The number of entries for the Zimbabwe National Arts Merit Awards has declined by more than 300 entries compared to last year’s submissions ahead of its edition scheduled for 18 February at the 7 Arts in Avondale, Harare.
Figures that were released by the awards organisers, the National Arts Council of Zimbabwe (NACZ), reveal that only 775 entries were submitted from across the country ahead of the 30 November deadline, a drop of 329 from 1 104 entries submitted for last year’s edition.
Catherine Mthombeni spokesperson of NACZ said some of the entries in the categories were identified by monitors, whom they appointed to keep an eye on excelling artists throughout the year.
“A total of 775 NAMA entries were submitted from throughout Zimbabwe and the adjudication process has commenced,” she said.
“Those, who submitted entries, include production houses, studios, music stables, galleries, arts organisations and associations, groups, artistes, monitors and the public.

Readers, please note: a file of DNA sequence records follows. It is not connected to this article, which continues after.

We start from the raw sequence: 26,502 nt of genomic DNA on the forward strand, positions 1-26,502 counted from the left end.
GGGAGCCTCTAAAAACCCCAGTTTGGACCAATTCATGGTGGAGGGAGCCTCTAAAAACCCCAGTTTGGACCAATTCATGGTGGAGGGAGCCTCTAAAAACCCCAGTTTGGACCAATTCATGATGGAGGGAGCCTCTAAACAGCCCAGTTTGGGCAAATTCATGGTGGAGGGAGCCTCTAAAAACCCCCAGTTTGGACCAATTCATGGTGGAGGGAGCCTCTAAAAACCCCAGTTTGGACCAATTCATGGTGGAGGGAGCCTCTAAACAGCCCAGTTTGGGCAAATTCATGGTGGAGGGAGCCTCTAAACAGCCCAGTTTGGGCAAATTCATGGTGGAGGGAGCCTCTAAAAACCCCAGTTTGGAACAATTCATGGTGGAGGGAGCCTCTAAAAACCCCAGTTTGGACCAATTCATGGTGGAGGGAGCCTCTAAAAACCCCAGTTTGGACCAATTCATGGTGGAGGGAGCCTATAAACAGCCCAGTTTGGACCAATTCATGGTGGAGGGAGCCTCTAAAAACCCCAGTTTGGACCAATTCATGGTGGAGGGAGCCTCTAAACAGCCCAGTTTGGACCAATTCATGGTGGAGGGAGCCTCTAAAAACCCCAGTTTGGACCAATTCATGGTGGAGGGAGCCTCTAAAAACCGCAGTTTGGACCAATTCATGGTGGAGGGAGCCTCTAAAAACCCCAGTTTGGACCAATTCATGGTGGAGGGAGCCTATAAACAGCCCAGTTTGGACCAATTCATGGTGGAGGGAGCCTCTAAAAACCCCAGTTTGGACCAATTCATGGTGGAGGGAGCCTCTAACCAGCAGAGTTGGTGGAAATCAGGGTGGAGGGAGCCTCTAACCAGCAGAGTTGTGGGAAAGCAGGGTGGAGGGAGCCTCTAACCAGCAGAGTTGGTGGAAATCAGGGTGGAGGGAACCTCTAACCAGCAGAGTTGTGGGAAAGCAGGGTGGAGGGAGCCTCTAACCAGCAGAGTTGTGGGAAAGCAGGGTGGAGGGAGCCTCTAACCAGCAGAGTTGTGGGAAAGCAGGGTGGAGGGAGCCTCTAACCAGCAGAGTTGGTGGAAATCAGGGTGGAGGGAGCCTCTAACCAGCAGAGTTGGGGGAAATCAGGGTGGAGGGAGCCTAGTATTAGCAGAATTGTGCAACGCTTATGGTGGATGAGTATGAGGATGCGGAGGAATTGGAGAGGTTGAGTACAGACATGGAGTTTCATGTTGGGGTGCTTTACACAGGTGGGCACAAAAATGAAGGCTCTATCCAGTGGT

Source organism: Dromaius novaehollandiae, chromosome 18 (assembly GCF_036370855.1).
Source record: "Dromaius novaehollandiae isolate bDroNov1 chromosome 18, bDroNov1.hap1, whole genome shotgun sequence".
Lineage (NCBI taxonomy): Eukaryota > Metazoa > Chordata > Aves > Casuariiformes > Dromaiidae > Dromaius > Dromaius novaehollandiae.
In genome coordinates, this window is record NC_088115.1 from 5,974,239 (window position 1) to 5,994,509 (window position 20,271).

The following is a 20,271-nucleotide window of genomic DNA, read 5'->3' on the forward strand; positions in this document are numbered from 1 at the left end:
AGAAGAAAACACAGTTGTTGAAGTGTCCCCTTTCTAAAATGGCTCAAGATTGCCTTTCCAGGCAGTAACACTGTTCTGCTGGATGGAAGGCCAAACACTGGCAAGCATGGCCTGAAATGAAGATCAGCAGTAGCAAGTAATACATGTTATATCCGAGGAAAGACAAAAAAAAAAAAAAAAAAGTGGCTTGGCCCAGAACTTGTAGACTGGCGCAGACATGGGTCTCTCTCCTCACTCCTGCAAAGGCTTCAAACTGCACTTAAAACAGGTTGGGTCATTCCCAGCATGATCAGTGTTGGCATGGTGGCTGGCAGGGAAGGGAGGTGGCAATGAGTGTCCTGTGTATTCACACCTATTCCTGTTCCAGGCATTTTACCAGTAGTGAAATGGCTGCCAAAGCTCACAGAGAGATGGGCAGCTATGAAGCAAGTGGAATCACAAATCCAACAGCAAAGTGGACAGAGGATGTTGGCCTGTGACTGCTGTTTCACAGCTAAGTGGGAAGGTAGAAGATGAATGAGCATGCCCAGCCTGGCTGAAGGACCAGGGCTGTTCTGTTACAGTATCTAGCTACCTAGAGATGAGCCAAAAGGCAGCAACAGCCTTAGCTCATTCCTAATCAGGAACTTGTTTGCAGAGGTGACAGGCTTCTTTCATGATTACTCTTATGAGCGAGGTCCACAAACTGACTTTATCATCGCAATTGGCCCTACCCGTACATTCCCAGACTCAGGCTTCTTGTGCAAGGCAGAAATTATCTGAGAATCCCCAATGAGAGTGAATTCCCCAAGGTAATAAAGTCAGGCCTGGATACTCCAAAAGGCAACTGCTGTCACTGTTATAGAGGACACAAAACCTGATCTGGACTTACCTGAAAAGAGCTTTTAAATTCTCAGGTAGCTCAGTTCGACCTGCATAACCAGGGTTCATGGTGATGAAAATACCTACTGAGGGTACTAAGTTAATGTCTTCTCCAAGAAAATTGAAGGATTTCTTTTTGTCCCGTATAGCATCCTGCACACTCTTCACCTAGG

“There are eight categories, namely music, literary, dance, visual, film and television, theatre, media and spoken word. Two more categories include special awards as well as the people’s choice. The two special awards are arts service award and arts personality award.”
Mthombeni said the people’s choice award would be won by an artist who gets voted by the most people through a platform to be announced soon.
She said preparations for the awards ceremony, which is to be managed and organised by AB Communications, were on course, with nominees to be released on 2 February.
“A panel of independent adjudicators is now presiding over all the submitted entries to select nominees as well as winners for each award,” Mthombeni said.
“Nama seeks to inspire artistes to strive for higher and original forms of creativity and provide an opportunity for arts disciplines to jointly market and publicise the arts locally, regionally and internationally,” she said.
Through NAMAs, NACZ promotes outstanding achievements within the creative sector by rewarding excelling artistes.
This article was originally published in NewsDay on 13 January 2017.